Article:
The Durable Goods report was very bullish as well. The consumer has been carrying our economy but we're finally beginning to see signs that business will open their wallets soon. The Commerce Department said orders for durable goods, those made to last more than three years, rose 3.3 percent in October. This is great news but it gets sweeter when you also figure that September's numbers were revised higher to a 2.1 percent gain. October was the fastest pace in more than a year with the past six months soaring almost 10 percent. Wall Street focused on the core capital goods orders, which many view as a business spending forecast. The core capital goods orders rose 1.7 percent on top of September's 5.8 percent. It's about time corporations started spending some money because consumer spending was flat in October. Personal spending numbers were down 0.6 percent in September and remained unchanged in October despite a 0.4 percent increase in personal income. If you're a glass is half full type of person then the personal spending figures might show consumers taking a breather after a strong summer and now they're rested and ready for this holiday shopping season.
Speaking of holiday spending the Federal Reserve released their Beige Book report and the authors seemed rather optimistic for this year's holiday retail sales. The Beige Book said the economy has continued to expand in October and early November (no surprise there) and that manufacturing was improving. While the authors were disappointed that factory hiring had not picked up they did feel that labor conditions were generally stable or improving nationwide. We see the same improving labor conditions in this morning's initial jobless claims. The Labor Department said jobless claims dropped another 11,000 to 351,000. This was the lowest level in jobless claims sine George W. Bush took office.
The improving labor conditions will also be a boon for the already hot housing market. The October new home sales report was out this morning and sales slipped 3.5 percent to an annual rate of 1.105 million homes. Analysts were not concerned as October's sales still ranked as the fifth highest on record. Plus the Mortgage Bankers Association said mortgage applications grew for the second week in a row.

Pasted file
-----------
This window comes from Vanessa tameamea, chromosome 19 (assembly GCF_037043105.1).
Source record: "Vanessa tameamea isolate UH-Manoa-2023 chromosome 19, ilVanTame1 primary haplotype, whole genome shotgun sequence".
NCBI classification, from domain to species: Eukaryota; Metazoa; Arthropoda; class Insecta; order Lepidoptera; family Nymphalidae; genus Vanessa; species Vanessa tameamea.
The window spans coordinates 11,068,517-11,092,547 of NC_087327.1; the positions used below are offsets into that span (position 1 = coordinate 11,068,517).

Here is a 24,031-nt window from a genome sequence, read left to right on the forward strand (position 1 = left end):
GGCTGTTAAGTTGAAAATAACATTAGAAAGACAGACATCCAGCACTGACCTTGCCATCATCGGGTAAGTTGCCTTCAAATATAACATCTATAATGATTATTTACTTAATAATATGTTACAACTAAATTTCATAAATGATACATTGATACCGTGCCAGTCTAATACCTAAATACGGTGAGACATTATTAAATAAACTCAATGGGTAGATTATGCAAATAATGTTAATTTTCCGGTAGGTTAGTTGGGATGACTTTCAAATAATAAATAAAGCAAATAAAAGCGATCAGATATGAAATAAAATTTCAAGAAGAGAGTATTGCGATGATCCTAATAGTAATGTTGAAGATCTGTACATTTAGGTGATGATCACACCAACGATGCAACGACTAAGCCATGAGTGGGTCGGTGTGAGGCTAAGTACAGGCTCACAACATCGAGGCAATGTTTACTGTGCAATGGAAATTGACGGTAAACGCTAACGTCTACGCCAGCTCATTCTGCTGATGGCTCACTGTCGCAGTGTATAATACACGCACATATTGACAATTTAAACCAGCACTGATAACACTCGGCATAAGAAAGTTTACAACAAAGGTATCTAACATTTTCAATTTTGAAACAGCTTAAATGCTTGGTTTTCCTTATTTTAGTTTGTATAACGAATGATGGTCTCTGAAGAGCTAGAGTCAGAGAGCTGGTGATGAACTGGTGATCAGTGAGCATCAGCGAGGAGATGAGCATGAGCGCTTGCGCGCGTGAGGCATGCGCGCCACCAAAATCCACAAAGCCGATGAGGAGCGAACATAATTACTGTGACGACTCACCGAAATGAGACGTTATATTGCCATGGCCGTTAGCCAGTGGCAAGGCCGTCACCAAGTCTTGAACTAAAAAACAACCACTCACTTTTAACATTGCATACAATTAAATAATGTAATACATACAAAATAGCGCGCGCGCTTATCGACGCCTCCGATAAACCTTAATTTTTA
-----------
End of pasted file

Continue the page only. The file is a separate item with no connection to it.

Hardly a day goes by that we don't hear some new development in the ongoing mutual fund scandal. Today's news was a surprise as Bank One (ONE) reported late in the trading day that it expects the SEC to take enforcement action against the bank's mutual fund advisor. ONE is the country's sixth largest bank and hopes to reach a settlement with the SEC without litigation.
All U.S. markets will be closed tomorrow for the Thanksgiving holiday. Friday will be a shortened trading day with both the bond market and the stock markets closing early. The commodities market will reopen on Monday. It could be a rather quiet session with no economic reports and probably very little volume as most major market players will be absent. Fortunately, the markets have a very strong historical trend of gaining on the Friday after Thanksgiving. I would not be surprised to see the VXO (old VIX) volatility index hit yet another new low as the afternoon bounce from today continues over into Friday.
Personally, I want to say thank you to all of our readers. I encourage all of you to take time on Thursday to truly appreciate our freedoms we have in this country. If you are blessed enough to have family close by then give them a hug and let them know what you're thankful for. If not, then there is always the phone. I'm sure they'd be happy to hear from you. My heart also goes out to all of our brave men and women serving overseas no matter where you are. For those of you who have come home wounded, you have my utmost respect.